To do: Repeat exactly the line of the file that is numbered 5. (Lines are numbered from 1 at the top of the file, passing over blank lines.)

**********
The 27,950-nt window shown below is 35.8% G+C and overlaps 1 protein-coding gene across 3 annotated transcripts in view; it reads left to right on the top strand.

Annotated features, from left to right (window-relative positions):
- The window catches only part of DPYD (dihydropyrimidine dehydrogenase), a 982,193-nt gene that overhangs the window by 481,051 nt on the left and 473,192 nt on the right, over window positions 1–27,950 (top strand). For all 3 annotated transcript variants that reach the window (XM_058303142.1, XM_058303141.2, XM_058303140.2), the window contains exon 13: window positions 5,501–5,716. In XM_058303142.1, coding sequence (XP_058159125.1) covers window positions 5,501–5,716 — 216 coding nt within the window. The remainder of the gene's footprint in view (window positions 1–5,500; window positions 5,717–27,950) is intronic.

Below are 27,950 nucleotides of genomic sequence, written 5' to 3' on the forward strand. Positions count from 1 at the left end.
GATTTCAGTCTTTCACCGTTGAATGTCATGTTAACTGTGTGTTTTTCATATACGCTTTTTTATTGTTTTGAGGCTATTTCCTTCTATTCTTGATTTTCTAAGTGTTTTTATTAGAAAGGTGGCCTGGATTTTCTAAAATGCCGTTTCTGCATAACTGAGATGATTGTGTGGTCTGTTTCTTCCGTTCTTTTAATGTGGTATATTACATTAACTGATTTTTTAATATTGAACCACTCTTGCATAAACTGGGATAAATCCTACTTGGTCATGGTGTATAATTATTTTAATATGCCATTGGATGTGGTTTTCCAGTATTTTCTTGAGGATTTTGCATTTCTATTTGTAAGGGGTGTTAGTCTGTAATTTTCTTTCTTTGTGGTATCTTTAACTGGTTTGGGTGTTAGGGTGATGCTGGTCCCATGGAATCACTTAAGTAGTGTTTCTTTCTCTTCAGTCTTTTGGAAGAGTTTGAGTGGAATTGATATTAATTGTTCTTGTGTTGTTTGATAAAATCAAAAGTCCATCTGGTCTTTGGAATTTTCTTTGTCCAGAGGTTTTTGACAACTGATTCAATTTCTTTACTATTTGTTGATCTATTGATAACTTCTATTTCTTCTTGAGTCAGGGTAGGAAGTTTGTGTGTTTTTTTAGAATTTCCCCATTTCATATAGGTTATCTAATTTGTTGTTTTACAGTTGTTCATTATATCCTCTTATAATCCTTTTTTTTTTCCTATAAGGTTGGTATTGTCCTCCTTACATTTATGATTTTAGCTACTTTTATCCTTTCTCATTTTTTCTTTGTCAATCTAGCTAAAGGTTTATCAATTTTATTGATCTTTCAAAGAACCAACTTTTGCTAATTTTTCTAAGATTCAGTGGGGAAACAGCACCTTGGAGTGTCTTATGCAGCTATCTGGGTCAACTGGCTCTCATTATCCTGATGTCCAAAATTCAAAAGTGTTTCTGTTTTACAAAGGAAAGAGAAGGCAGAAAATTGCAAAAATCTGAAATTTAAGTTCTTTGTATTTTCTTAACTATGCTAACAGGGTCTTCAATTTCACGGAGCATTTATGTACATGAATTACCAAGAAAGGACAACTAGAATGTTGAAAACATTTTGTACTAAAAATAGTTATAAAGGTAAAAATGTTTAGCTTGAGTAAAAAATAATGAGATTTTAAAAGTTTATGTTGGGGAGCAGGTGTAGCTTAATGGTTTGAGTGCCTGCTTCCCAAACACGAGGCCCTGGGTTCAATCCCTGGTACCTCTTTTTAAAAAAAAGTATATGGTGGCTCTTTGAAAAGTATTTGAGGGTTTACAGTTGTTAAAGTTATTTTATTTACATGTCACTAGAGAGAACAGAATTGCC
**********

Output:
GATTTCAGTCTTTCACCGTTGAATGTCATGTTAACTGTGTGTTTTTCATATACGCTTTTTTATTGTTTTGAGGCTATTTCCTTCTATTCTTGATTTTCTAAGTGTTTTTATTAGAAAGGTGGCCTGGATTTTCTAAAATGCCGTTTCTGCATAACTGAGATGATTGTGTGGTCTGTTTCTTCCGTTCTTTTAATGTGGTATATTACATTAACTGATTTTTTAATATTGAACCACTCTTGCATAAACTGGGATAAATCCTACTTGGTCATGGTGTATAATTATTTTAATATGCCATTGGATGTGGTTTTCCAGTATTTTCTTGAGGATTTTGCATTTCTATTTGTAAGGGGTGTTAGTCTGTAATTTTCTTTCTTTGTGGTATCTTTAACTGGTTTGGGTGTTAGGGTGATGCTGGTCCCATGGAATCACTTAAGTAGTGTTTCTTTCTCTTCAGTCTTTTGGAAGAGTTTGAGTGGAATTGATATTAATTGTTCTTGTGTTGTTTGATAAAATCAAAAGTCCATCTGGTCTTTGGAATTTTCTTTGTCCAGAGGTTTTTGACAACTGATTCAATTTCTTTACTATTTGTTGATCTATTGATAACTTCTATTTCTTCTTGAGTCAGGGTAGGAAGTTTGTGTGTTTTTTTAGAATTTCCCCATTTCATATAGGTTATCTAATTTGTTGTTTTACAGTTGTTCATTATATCCTCTTATAATCCTTTTTTTTTTCCTATAAGGTTGGTATTGTCCTCCTTACATTTATGATTTTAGCTACTTTTATCCTTTCTCATTTTTTCTTTGTCAATCTAGCTAAAGGTTTATCAATTTTATTGATCTTTCAAAGAACCAACTTTTGCTAATTTTTCTAAGATTCAGTGGGGAAACAGCACCTTGGAGTGTCTTATGCAGCTATCTGGGTCAACTGGCTCTCATTATCCTGATGTCCAAAATTCAAAAGTGTTTCTGTTTTACAAAGGAAAGAGAAGGCAGAAAATTGCAAAAATCTGAAATTTAAGTTCTTTGTATTTTCTTAACTATGCTAACAGGGTCTTCAATTTCACGGAGCATTTATGTACATGAATTACCAAGAAAGGACAACTAGAATGTTGAAAACATTTTGTACTAAAAATAGTTATAAAGGTAAAAATGTTTAGCTTGAGTAAAAAATAATGAGATTTTAAAAGTTTATGTTGGGGAGCAGGTGTAGCTTAATGGTTTGAGTGCCTGCTTCCCAAACACGAGGCCCTGGGTTCAATCCCTGGTACCTCTTTTTAAAAAAAAGTATATGGTGGCTCTTTGAAAAGTATTTGAGGGTTTACAGTTGTTAAAGTTATTTTATTTACATGTCACTAGAGAGAACAGAATTGCC